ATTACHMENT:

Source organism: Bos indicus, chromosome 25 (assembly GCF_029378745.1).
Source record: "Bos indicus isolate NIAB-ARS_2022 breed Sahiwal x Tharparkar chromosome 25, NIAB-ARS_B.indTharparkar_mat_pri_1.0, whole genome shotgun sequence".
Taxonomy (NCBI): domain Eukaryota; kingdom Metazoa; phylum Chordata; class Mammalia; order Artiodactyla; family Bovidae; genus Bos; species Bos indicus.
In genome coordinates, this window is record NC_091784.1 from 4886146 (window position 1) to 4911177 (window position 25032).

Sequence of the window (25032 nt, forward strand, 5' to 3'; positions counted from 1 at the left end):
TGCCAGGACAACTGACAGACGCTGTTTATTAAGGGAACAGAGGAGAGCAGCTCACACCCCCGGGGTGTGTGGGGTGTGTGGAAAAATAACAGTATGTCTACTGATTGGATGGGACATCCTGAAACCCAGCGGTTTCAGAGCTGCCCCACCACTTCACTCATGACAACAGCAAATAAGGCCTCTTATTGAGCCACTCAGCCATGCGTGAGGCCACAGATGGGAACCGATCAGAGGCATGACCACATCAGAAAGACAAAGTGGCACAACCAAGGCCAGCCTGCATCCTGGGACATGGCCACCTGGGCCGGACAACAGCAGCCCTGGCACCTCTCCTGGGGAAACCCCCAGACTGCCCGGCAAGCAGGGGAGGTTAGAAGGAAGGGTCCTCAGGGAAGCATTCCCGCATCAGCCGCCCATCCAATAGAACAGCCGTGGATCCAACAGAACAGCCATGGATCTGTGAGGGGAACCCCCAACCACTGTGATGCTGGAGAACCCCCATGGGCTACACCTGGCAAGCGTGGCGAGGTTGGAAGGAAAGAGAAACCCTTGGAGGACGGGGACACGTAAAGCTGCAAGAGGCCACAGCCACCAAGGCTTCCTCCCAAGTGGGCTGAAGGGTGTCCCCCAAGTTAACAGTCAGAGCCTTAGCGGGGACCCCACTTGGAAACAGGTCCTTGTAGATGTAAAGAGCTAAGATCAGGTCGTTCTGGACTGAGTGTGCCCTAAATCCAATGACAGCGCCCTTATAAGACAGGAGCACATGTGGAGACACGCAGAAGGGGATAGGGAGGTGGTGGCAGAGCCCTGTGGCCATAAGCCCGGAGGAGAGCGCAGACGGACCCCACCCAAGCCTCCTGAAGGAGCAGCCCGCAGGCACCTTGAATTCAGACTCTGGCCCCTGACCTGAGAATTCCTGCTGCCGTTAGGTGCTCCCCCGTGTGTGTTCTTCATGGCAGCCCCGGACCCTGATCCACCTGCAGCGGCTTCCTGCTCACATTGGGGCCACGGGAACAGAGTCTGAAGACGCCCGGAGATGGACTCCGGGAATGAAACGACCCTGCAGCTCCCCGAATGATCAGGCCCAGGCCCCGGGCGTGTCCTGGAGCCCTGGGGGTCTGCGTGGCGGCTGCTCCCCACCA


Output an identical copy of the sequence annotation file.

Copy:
Source organism: Bos indicus, chromosome 25 (assembly GCF_029378745.1).
Source record: "Bos indicus isolate NIAB-ARS_2022 breed Sahiwal x Tharparkar chromosome 25, NIAB-ARS_B.indTharparkar_mat_pri_1.0, whole genome shotgun sequence".
Taxonomy (NCBI): domain Eukaryota; kingdom Metazoa; phylum Chordata; class Mammalia; order Artiodactyla; family Bovidae; genus Bos; species Bos indicus.
In genome coordinates, this window is record NC_091784.1 from 4886146 (window position 1) to 4911177 (window position 25032).

Sequence of the window (25032 nt, forward strand, 5' to 3'; positions counted from 1 at the left end):
TGCCAGGACAACTGACAGACGCTGTTTATTAAGGGAACAGAGGAGAGCAGCTCACACCCCCGGGGTGTGTGGGGTGTGTGGAAAAATAACAGTATGTCTACTGATTGGATGGGACATCCTGAAACCCAGCGGTTTCAGAGCTGCCCCACCACTTCACTCATGACAACAGCAAATAAGGCCTCTTATTGAGCCACTCAGCCATGCGTGAGGCCACAGATGGGAACCGATCAGAGGCATGACCACATCAGAAAGACAAAGTGGCACAACCAAGGCCAGCCTGCATCCTGGGACATGGCCACCTGGGCCGGACAACAGCAGCCCTGGCACCTCTCCTGGGGAAACCCCCAGACTGCCCGGCAAGCAGGGGAGGTTAGAAGGAAGGGTCCTCAGGGAAGCATTCCCGCATCAGCCGCCCATCCAATAGAACAGCCGTGGATCCAACAGAACAGCCATGGATCTGTGAGGGGAACCCCCAACCACTGTGATGCTGGAGAACCCCCATGGGCTACACCTGGCAAGCGTGGCGAGGTTGGAAGGAAAGAGAAACCCTTGGAGGACGGGGACACGTAAAGCTGCAAGAGGCCACAGCCACCAAGGCTTCCTCCCAAGTGGGCTGAAGGGTGTCCCCCAAGTTAACAGTCAGAGCCTTAGCGGGGACCCCACTTGGAAACAGGTCCTTGTAGATGTAAAGAGCTAAGATCAGGTCGTTCTGGACTGAGTGTGCCCTAAATCCAATGACAGCGCCCTTATAAGACAGGAGCACATGTGGAGACACGCAGAAGGGGATAGGGAGGTGGTGGCAGAGCCCTGTGGCCATAAGCCCGGAGGAGAGCGCAGACGGACCCCACCCAAGCCTCCTGAAGGAGCAGCCCGCAGGCACCTTGAATTCAGACTCTGGCCCCTGACCTGAGAATTCCTGCTGCCGTTAGGTGCTCCCCCGTGTGTGTTCTTCATGGCAGCCCCGGACCCTGATCCACCTGCAGCGGCTTCCTGCTCACATTGGGGCCACGGGAACAGAGTCTGAAGACGCCCGGAGATGGACTCCGGGAATGAAACGACCCTGCAGCTCCCCGAATGATCAGGCCCAGGCCCCGGGCGTGTCCTGGAGCCCTGGGGGTCTGCGTGGCGGCTGCTCCCCACCA